County school secretaries walked away from contract negotiations after school officials rejected a deal in which the workers would give up pay raises in exchange for job security.
The 1,209 members of the Secretaries and Assistants Association of Anne Arundel County will vote next week whether to institute a work-to-rule job action until acontract agreement is reached.
The group took back its request for a 5 percent increase in a final offer in exchange for contract language spelling out the procedures if layoffs are necessary.
"It's not about money," said Dee Zepp,who heads the union. "We were willing to forgo salary, but the bottom line is that the board, at this time, could not move toward addressing issues of job security.
"We are very frustrated and very disappointed that an organization such as SAAAAC is willing to make a concession and the board did not make any movement."
Zepp said said teacher assistants were seeking a contract that would provide them witha place to put their purses, and secretaries wanted a contract that took away their responsibility for dispensing medicine to students.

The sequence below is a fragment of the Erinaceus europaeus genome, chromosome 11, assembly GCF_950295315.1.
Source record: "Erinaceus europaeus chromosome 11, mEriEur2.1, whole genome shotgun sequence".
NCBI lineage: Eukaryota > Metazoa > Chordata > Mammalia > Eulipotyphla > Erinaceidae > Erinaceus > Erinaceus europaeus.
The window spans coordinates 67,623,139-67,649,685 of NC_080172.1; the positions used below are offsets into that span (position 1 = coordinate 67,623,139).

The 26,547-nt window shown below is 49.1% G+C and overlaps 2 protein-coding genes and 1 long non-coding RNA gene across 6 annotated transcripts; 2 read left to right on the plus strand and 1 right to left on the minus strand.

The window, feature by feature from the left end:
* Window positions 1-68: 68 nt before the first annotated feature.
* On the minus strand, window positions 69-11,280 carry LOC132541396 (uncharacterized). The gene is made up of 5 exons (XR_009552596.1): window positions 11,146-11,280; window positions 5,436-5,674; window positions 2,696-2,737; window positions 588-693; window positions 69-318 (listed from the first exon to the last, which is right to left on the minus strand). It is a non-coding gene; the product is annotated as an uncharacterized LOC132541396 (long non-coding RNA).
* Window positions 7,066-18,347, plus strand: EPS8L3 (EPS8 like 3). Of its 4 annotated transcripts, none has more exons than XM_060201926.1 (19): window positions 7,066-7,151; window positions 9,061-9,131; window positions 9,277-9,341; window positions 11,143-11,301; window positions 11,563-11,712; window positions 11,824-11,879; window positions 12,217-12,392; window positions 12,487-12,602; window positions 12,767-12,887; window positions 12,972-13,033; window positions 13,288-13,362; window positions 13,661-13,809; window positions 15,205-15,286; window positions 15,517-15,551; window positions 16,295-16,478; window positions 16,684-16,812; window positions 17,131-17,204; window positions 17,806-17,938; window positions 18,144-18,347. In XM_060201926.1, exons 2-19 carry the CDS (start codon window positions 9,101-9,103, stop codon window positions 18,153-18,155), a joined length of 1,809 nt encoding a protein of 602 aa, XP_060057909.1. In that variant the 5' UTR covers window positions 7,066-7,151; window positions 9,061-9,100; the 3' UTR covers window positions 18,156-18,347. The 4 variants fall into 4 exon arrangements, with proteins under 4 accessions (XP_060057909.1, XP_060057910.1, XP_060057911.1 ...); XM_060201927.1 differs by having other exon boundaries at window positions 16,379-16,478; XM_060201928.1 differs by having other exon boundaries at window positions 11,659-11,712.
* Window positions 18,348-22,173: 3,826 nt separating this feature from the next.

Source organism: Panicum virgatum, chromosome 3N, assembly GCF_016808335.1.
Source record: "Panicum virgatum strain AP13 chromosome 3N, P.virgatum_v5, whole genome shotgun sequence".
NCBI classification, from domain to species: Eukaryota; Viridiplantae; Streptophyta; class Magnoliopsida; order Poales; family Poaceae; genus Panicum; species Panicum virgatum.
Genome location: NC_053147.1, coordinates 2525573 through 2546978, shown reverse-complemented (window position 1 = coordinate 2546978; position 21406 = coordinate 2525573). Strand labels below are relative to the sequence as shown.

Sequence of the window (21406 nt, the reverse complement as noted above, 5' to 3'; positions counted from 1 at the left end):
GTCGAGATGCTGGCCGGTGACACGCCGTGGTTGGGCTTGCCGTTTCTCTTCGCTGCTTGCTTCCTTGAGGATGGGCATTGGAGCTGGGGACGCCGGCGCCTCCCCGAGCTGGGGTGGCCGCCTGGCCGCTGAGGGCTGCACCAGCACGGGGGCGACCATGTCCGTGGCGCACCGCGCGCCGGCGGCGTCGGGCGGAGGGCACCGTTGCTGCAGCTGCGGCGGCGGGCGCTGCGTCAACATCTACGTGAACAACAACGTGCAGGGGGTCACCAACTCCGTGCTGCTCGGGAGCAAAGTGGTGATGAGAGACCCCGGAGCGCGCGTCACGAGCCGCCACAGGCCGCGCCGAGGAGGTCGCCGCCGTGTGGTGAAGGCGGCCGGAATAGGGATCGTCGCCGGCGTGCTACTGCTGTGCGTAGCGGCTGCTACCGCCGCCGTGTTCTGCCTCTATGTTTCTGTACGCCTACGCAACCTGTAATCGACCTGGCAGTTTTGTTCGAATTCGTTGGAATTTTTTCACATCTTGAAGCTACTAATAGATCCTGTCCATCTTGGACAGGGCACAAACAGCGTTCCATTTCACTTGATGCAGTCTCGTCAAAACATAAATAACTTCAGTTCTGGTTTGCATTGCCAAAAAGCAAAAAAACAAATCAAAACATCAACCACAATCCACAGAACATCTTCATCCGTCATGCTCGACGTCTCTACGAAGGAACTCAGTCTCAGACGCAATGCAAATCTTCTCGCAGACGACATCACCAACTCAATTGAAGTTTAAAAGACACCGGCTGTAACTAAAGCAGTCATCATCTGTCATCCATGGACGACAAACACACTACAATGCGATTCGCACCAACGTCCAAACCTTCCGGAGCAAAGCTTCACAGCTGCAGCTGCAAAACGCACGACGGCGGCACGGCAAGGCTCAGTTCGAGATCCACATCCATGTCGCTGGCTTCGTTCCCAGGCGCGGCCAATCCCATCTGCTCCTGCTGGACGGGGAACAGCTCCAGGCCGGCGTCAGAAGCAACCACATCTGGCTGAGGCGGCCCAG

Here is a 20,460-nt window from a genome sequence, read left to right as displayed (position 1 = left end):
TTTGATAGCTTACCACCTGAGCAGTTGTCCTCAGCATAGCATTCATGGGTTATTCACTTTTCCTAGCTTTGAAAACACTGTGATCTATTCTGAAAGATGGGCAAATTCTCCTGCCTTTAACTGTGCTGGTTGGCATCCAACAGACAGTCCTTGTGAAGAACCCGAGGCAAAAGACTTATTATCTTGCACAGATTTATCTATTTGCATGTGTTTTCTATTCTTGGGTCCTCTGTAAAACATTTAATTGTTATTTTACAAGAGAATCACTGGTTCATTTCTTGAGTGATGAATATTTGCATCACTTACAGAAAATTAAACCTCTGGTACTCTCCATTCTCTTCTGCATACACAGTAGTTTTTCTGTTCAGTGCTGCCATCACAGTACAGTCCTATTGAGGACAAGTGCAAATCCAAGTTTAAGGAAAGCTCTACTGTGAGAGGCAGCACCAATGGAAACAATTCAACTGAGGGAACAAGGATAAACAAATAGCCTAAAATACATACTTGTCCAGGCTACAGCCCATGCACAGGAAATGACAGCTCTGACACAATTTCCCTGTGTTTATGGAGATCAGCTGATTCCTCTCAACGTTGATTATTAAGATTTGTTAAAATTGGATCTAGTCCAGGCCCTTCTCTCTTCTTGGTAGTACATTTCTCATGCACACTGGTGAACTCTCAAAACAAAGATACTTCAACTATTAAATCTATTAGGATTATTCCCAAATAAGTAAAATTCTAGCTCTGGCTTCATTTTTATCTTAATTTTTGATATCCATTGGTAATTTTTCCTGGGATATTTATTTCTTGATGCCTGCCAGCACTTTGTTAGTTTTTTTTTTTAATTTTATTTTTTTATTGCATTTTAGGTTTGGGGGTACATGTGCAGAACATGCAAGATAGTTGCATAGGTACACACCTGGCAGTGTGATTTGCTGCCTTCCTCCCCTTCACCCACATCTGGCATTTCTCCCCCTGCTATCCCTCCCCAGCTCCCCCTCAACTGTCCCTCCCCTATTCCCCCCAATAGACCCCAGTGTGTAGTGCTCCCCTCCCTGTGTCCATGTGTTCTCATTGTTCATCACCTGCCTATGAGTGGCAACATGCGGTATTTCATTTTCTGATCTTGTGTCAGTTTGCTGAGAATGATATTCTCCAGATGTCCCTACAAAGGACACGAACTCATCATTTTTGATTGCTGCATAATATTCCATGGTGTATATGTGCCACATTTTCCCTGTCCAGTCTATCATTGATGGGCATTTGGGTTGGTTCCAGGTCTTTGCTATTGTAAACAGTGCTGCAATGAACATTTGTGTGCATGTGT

"Secretaries do the book-keeping, give out medicine, call parents, and yet are not paid for overtime," she said. "In most places they donot receive comp time either."
Donna diGrazia, chief negotiator for the school board, said the union turned down the offer Jan. 16, but said she is optimistic other negotiations will not be hurt by the impasse.
A letter will be sent to the State Department of Educationand if accepted by the state superintendent, a mediator will be selected by both sides.
Zepp said she is especially concerned because teacher assistants who work closely with special education and special needs students sometimes earn less than school custodians.